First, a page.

What set me off was the matter of Alan Greenspan; as Dean Baker like to remind us, news analyses of the housing and financial crisis almost always draw exclusively on “experts” who first insisted that there wasn’t a housing bubble, then insisted that the financial consequences of the bubble’s bursting would remain “contained.”WTF??? What industrialized nation decides to downgrade its roads? This is being proposed for Michigan as they are considering converting some roads back to gravel to save on maintenance costs.
It’s even worse, of course, on the matter of Iraq: just about every one of the panels convened to discuss the lessons of five disastrous years consisted solely of men and women who cheered the idiocy on.
Now, none of this is entirely new. Consider what Keynes said in 1931:A sound banker, alas, is not one who foresees danger and avoids it, but one who, when he is ruined, is ruined in a conventional way along with his fellows, so that no one can really blame him.Still, it seems especially extreme now. And think of the incentive effects. What’s the point of taking the risk of challenging conventional wisdom if, even after you’re proved right, only the guys who were wrong get invited to opine on Charlie Rose?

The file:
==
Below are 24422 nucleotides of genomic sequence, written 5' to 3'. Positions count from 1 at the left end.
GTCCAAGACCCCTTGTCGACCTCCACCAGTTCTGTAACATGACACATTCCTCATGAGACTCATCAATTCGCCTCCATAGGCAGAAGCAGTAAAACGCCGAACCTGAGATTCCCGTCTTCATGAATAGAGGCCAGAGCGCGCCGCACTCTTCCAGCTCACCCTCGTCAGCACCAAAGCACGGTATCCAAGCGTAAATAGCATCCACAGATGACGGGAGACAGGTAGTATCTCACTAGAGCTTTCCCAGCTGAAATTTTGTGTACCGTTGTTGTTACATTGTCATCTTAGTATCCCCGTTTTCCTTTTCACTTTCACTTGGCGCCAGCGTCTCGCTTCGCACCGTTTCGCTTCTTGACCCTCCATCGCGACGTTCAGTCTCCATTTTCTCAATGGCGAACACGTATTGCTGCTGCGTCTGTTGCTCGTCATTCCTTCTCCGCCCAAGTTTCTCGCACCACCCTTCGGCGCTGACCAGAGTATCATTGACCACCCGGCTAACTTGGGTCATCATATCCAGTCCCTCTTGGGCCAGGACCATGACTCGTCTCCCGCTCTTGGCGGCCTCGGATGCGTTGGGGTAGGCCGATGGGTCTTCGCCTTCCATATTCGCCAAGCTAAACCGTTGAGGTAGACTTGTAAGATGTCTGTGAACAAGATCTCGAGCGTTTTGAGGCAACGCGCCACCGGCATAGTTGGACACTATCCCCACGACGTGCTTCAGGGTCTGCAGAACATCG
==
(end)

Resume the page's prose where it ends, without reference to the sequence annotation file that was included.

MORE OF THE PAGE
Opening a can of survival.
That's all from Jim for today. I myself am house sitting and have too much Texas Democratic election stuff going on, and I also had a work meeting degenerate into a few people yelling at each other. The problem was two hot-heads in the room and someone there for 18 years who doesn't respect the supervisor. I should have kept my mouth shut as a new person but I pointed out there was a lot of unprofessionalism on display, particularly by the guy yelling about it. I am off to a Harris County SD-11 pre-convention meeting and tomorrow after work I've got the precinct challenges meeting.